Jeering at public officials aside, the real fun at the ABA is to be had on the show floor itself, as photographer Mike Marcotte and I find.

Down one aisle, Harlequin Books runs a miniature golf game, where winners get golf balls (and losers get tees) .*.*. In another aisle, Bob "Capt. Kangaroo" Keeshan stops to chat about his "Family Fun Activity Book" before dashing off to Marshall Field's for an autographing.

Then we stop one of the many antlered conventioneers long enough to learn that her yellow headgear is a giveaway promoting "Mooses Come Walking," a children's book with illustrations and an Arlo Guthrie poem.

After observing the Intervisual Books booth with its pop-up genitalia, the Penthouse booth with "Pet" Tiffany Burlingame and the photo stall where people line up to get their picture taken with a cut-out of Wibbly Pig (star of a series of children's books), we encounter Ruth Westheimer of sex advice fame.

When Mr. Marcotte tries to take her photo, she notes his press badge and beams. "No, not here-we need my book in the picture!" With that, the 4-foot-something sex guru grabs the equipment-laden photographer by the arm and tows him toward the IDG Books Worldwide booth-a sight akin to a Yugo pulling an 18-wheeler. Once at her home booth, Dr. Ruth, a regular at book shows, flaunts copies of her "Sex for Dummies."

As we soon find, wearing press badges is a mixed blessing. One man, presumably its author, eagerly presses upon each of us a book titled "Hawaiian Games, or Da Clock, Why She Stay Broke."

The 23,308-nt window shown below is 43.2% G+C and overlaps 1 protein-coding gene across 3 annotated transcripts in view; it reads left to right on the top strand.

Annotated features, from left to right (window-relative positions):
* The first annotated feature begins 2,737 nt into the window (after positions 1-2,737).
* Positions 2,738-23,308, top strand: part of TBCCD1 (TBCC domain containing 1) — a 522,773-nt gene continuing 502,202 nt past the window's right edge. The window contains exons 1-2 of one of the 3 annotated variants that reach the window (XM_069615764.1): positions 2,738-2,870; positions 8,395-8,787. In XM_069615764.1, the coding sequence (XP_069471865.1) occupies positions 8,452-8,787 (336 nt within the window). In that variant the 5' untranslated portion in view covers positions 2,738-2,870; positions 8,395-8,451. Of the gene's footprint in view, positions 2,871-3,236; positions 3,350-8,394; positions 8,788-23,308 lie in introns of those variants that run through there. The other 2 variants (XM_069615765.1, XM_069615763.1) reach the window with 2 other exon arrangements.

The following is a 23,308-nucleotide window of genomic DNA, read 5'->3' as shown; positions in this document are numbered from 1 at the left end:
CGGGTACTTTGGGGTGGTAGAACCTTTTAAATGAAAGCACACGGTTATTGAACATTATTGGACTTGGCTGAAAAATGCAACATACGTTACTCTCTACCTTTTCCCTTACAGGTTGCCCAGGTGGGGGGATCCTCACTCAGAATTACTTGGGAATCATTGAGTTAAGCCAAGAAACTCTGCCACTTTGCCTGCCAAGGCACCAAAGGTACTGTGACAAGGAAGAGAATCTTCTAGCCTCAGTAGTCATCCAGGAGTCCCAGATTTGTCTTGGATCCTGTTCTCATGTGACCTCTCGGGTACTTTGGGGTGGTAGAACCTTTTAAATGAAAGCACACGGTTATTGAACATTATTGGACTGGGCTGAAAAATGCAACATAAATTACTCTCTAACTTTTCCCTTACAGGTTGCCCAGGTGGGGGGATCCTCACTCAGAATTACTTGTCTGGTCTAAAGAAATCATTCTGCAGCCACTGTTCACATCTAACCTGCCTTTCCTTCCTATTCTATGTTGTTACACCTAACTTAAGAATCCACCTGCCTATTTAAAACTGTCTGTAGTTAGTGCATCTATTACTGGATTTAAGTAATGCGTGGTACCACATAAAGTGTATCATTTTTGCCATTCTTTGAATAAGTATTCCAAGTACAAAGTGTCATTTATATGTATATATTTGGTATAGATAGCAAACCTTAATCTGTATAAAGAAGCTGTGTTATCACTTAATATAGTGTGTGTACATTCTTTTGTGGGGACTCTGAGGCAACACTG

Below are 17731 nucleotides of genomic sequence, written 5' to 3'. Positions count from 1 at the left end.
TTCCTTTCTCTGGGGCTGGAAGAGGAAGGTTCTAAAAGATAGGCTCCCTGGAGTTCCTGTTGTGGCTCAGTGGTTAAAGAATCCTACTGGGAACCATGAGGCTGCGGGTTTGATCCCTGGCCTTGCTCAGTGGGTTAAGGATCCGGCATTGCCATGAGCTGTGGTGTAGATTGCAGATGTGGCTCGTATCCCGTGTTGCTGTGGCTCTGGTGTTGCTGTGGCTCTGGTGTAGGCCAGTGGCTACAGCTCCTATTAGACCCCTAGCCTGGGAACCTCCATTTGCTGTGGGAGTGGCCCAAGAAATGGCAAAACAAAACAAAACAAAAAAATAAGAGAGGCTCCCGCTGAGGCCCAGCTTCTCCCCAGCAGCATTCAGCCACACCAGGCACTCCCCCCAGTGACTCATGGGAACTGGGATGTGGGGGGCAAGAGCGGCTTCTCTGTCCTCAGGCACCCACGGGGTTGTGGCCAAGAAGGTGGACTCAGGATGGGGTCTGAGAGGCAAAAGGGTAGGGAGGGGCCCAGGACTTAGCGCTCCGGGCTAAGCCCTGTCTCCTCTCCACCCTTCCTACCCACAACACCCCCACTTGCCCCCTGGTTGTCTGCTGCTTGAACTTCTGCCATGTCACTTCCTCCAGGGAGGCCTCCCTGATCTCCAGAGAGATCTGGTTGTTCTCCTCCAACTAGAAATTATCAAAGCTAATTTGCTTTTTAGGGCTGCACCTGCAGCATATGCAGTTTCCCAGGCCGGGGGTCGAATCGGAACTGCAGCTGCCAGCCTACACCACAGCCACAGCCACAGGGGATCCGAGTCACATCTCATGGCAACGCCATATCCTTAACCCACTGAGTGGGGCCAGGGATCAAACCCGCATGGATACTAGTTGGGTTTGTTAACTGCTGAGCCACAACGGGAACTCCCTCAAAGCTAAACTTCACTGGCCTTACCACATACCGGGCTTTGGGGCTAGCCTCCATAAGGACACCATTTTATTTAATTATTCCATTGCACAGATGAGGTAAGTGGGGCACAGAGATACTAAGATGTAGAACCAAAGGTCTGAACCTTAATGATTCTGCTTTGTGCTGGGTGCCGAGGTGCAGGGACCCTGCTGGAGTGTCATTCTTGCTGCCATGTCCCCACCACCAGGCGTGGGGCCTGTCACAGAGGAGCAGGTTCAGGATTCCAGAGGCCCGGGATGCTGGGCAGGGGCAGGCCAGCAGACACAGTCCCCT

Then we are accosted by an intense-looking brunette whose badge proclaims her to be Marcia Clark. In truth, this individual does bear a first-glance resemblance to the prosecutor in the Simpson trial. And she thrusts upon the unwary a slender book titled "55 Things You'd Better NOT Say Around O.J." (among the less-grisly entries: "Avis returned your call. They'd rather stay No. 2"; "Just two more lawyers and you'll have a softball team"; and "I really enjoy your show on Court TV.") The publisher is an outfit aptly named Off Color Press.

For all the nonsense and frivolity, business really is transacted during the show. At many of the booths, people huddle in earnest conversation at tables where order forms are being filled out.

"I always find the ABA very useful," says David Hendin, a New York literary agent. "I was handed one contract, and several other people were very interested in talking business. It's a great place to say hi to people you see only two or three times a year and remind them you're in business."

Mr. Hendin and several other attendees identify three major trends at the show: 1) The bigger publishers have cut back both on staffing and exhibit size and don't dominate as they once did; 2) The electronics component of the ABA (CD-ROMs, software, videos, etc.) appears to continue to grow; and 3) There are fewer and less-extravagant freebies.

Meanwhile, over at the W.W. Norton booth, the wayward and much-anticipated item never arrives. The drawing goes on nonetheless, and another watercraft is ordered, ensuring that one lucky bookseller soon will be the proud owner of his or her very own kayak